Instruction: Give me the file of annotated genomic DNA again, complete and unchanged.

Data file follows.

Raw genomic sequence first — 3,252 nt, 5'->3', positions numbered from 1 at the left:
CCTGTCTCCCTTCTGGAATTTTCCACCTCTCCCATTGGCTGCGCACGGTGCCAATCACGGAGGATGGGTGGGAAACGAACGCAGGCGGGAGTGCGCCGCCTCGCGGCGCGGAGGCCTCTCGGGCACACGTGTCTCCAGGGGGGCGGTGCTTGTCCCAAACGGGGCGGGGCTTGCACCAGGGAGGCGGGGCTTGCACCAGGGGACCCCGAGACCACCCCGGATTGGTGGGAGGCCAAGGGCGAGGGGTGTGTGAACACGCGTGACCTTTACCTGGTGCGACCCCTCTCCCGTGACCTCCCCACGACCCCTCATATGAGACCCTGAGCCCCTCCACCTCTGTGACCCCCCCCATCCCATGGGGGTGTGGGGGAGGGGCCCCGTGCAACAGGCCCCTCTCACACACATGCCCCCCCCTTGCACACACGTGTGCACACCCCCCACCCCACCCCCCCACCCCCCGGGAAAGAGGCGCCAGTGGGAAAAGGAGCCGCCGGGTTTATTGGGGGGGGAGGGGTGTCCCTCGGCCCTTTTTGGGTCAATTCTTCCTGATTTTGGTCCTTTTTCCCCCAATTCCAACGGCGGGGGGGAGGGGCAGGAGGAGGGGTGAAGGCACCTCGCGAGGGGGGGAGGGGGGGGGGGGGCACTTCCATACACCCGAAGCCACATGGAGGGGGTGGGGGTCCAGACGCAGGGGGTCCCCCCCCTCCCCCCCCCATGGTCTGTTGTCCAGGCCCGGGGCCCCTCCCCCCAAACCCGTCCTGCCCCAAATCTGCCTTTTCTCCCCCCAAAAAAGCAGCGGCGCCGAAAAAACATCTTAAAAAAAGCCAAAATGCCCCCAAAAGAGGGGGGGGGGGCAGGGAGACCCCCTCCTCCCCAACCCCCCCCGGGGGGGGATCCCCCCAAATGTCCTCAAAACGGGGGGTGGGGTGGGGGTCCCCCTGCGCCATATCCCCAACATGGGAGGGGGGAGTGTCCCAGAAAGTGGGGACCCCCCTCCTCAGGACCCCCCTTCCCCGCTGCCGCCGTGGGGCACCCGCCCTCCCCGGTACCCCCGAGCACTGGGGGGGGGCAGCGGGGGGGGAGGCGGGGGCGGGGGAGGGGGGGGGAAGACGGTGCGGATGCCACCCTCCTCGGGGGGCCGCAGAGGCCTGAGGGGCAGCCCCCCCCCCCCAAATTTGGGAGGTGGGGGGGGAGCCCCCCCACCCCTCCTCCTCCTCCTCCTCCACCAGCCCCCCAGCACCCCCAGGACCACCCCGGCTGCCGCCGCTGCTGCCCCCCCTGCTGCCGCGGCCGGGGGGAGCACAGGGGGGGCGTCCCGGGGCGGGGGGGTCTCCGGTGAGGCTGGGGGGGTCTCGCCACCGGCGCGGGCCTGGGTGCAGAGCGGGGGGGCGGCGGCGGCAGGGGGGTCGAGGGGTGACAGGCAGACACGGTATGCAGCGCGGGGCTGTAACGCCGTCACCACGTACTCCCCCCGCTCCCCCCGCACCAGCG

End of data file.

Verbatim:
Raw genomic sequence first — 3,252 nt, 5'->3', positions numbered from 1 at the left:
CCTGTCTCCCTTCTGGAATTTTCCACCTCTCCCATTGGCTGCGCACGGTGCCAATCACGGAGGATGGGTGGGAAACGAACGCAGGCGGGAGTGCGCCGCCTCGCGGCGCGGAGGCCTCTCGGGCACACGTGTCTCCAGGGGGGCGGTGCTTGTCCCAAACGGGGCGGGGCTTGCACCAGGGAGGCGGGGCTTGCACCAGGGGACCCCGAGACCACCCCGGATTGGTGGGAGGCCAAGGGCGAGGGGTGTGTGAACACGCGTGACCTTTACCTGGTGCGACCCCTCTCCCGTGACCTCCCCACGACCCCTCATATGAGACCCTGAGCCCCTCCACCTCTGTGACCCCCCCCATCCCATGGGGGTGTGGGGGAGGGGCCCCGTGCAACAGGCCCCTCTCACACACATGCCCCCCCCTTGCACACACGTGTGCACACCCCCCACCCCACCCCCCCACCCCCCGGGAAAGAGGCGCCAGTGGGAAAAGGAGCCGCCGGGTTTATTGGGGGGGGAGGGGTGTCCCTCGGCCCTTTTTGGGTCAATTCTTCCTGATTTTGGTCCTTTTTCCCCCAATTCCAACGGCGGGGGGGAGGGGCAGGAGGAGGGGTGAAGGCACCTCGCGAGGGGGGGAGGGGGGGGGGGGGCACTTCCATACACCCGAAGCCACATGGAGGGGGTGGGGGTCCAGACGCAGGGGGTCCCCCCCCTCCCCCCCCCATGGTCTGTTGTCCAGGCCCGGGGCCCCTCCCCCCAAACCCGTCCTGCCCCAAATCTGCCTTTTCTCCCCCCAAAAAAGCAGCGGCGCCGAAAAAACATCTTAAAAAAAGCCAAAATGCCCCCAAAAGAGGGGGGGGGGGCAGGGAGACCCCCTCCTCCCCAACCCCCCCCGGGGGGGGATCCCCCCAAATGTCCTCAAAACGGGGGGTGGGGTGGGGGTCCCCCTGCGCCATATCCCCAACATGGGAGGGGGGAGTGTCCCAGAAAGTGGGGACCCCCCTCCTCAGGACCCCCCTTCCCCGCTGCCGCCGTGGGGCACCCGCCCTCCCCGGTACCCCCGAGCACTGGGGGGGGGCAGCGGGGGGGGAGGCGGGGGCGGGGGAGGGGGGGGGAAGACGGTGCGGATGCCACCCTCCTCGGGGGGCCGCAGAGGCCTGAGGGGCAGCCCCCCCCCCCCAAATTTGGGAGGTGGGGGGGGAGCCCCCCCACCCCTCCTCCTCCTCCTCCTCCACCAGCCCCCCAGCACCCCCAGGACCACCCCGGCTGCCGCCGCTGCTGCCCCCCCTGCTGCCGCGGCCGGGGGGAGCACAGGGGGGGCGTCCCGGGGCGGGGGGGTCTCCGGTGAGGCTGGGGGGGTCTCGCCACCGGCGCGGGCCTGGGTGCAGAGCGGGGGGGCGGCGGCGGCAGGGGGGTCGAGGGGTGACAGGCAGACACGGTATGCAGCGCGGGGCTGTAACGCCGTCACCACGTACTCCCCCCGCTCCCCCCGCACCAGCG